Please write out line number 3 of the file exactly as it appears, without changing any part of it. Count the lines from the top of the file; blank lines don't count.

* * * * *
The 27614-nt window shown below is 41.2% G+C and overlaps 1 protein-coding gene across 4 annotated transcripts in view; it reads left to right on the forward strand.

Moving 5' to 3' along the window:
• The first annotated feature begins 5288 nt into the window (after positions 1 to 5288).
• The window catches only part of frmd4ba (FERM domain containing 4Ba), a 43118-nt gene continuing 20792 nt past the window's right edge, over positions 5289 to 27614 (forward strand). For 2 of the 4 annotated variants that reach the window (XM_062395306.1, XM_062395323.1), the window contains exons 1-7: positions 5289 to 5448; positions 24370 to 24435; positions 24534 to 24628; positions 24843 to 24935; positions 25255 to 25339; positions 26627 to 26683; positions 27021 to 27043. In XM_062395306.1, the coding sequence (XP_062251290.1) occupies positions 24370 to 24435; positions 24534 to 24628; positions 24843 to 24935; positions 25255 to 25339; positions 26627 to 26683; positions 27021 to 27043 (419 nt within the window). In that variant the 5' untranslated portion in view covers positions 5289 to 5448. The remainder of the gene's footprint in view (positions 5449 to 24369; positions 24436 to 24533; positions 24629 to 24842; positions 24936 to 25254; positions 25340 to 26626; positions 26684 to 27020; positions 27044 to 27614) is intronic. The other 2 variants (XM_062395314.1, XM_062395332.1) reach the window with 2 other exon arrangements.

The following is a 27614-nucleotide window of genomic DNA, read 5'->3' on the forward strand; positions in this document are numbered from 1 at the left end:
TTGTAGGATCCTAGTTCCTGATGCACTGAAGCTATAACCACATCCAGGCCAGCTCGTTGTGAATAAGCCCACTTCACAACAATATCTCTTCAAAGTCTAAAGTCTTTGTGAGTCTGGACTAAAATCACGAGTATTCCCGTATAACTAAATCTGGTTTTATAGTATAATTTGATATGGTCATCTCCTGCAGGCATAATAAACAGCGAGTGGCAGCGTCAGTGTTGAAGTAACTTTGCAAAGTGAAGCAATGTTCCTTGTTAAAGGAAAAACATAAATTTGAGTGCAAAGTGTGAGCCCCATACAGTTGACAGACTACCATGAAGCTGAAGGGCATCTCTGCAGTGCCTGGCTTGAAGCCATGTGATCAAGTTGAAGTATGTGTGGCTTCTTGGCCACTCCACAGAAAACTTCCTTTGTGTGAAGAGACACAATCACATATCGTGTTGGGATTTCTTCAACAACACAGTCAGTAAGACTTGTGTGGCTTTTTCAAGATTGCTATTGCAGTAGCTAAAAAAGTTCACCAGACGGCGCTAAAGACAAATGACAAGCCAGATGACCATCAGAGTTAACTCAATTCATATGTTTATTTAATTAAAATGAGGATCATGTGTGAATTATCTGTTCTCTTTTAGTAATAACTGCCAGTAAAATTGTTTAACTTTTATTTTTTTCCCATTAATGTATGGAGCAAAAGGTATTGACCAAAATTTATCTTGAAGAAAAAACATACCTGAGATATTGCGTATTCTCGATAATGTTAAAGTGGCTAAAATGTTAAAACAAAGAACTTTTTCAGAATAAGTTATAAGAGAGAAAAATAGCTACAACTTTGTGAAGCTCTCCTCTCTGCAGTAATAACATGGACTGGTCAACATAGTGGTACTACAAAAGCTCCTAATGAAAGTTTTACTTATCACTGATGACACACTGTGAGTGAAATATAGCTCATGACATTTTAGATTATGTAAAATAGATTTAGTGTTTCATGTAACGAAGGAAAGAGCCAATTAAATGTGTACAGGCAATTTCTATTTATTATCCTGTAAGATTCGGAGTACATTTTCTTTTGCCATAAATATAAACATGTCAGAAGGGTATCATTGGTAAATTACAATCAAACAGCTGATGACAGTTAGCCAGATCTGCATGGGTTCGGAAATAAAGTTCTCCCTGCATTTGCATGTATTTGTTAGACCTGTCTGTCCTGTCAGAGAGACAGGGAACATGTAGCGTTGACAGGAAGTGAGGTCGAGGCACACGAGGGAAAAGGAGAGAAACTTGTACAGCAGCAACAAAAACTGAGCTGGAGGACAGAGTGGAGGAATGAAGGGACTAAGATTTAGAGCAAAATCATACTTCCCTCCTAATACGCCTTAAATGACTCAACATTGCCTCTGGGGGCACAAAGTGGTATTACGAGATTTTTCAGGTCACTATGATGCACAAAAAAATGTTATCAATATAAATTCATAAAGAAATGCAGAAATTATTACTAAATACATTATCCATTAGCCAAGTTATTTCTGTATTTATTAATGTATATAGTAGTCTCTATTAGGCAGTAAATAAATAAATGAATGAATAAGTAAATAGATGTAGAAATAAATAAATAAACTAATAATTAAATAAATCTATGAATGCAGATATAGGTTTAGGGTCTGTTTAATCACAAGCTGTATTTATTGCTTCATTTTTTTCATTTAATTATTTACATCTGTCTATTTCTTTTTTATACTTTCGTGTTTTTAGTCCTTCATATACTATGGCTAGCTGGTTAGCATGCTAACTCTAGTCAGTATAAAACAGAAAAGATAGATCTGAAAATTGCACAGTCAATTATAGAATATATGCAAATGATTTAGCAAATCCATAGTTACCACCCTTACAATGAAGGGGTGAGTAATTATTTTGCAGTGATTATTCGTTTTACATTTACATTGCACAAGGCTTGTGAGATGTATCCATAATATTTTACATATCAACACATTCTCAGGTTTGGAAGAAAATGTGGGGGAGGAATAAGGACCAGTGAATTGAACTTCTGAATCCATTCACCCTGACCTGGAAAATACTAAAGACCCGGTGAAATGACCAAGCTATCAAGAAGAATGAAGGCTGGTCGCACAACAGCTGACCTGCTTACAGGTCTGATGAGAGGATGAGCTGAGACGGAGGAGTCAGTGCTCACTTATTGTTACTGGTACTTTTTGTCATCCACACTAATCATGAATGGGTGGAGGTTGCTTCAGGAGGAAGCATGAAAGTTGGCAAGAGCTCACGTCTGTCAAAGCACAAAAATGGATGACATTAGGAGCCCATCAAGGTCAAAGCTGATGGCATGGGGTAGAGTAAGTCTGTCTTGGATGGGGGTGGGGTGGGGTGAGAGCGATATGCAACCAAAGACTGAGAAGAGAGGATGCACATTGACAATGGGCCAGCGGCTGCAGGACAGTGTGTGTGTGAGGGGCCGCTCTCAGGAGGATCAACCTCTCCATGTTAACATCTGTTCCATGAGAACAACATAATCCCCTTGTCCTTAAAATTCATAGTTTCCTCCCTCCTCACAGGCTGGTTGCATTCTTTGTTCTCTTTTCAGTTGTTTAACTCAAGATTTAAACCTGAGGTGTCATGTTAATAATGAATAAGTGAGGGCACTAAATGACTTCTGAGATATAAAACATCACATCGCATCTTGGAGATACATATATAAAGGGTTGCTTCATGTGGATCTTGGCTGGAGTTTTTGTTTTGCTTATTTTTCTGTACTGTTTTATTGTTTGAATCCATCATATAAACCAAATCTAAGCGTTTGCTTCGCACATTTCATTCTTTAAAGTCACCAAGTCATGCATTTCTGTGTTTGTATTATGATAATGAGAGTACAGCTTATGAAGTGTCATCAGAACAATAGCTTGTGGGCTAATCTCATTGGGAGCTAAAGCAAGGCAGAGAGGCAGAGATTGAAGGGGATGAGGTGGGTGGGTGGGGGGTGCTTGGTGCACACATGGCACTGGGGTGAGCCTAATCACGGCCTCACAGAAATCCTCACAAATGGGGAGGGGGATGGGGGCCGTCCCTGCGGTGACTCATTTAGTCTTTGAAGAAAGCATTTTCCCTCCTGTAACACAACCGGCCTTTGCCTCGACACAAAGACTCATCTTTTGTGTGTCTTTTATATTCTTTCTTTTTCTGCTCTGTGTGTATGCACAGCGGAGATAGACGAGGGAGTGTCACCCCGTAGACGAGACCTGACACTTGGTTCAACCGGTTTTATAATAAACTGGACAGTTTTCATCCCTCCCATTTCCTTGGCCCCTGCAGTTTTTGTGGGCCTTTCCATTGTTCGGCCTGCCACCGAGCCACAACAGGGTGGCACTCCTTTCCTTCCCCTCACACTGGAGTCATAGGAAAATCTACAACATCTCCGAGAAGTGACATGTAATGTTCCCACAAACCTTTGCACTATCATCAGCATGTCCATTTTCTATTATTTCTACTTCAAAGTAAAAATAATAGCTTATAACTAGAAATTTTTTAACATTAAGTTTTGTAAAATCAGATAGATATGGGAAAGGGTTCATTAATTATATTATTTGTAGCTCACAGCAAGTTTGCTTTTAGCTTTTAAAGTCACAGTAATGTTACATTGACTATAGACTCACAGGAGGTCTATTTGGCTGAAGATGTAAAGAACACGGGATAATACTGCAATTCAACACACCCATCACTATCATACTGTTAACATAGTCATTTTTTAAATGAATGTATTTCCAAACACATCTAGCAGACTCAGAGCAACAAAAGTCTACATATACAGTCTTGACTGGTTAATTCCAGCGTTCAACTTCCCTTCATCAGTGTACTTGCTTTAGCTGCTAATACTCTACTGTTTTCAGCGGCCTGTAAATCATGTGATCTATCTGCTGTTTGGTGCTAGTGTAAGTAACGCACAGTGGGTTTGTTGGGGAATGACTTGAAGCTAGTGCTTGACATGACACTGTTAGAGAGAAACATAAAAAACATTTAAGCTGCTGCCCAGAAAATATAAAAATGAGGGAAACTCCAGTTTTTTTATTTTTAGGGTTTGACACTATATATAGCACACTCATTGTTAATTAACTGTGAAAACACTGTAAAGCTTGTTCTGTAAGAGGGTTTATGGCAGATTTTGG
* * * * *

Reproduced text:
• The first annotated feature begins 5288 nt into the window (after positions 1 to 5288).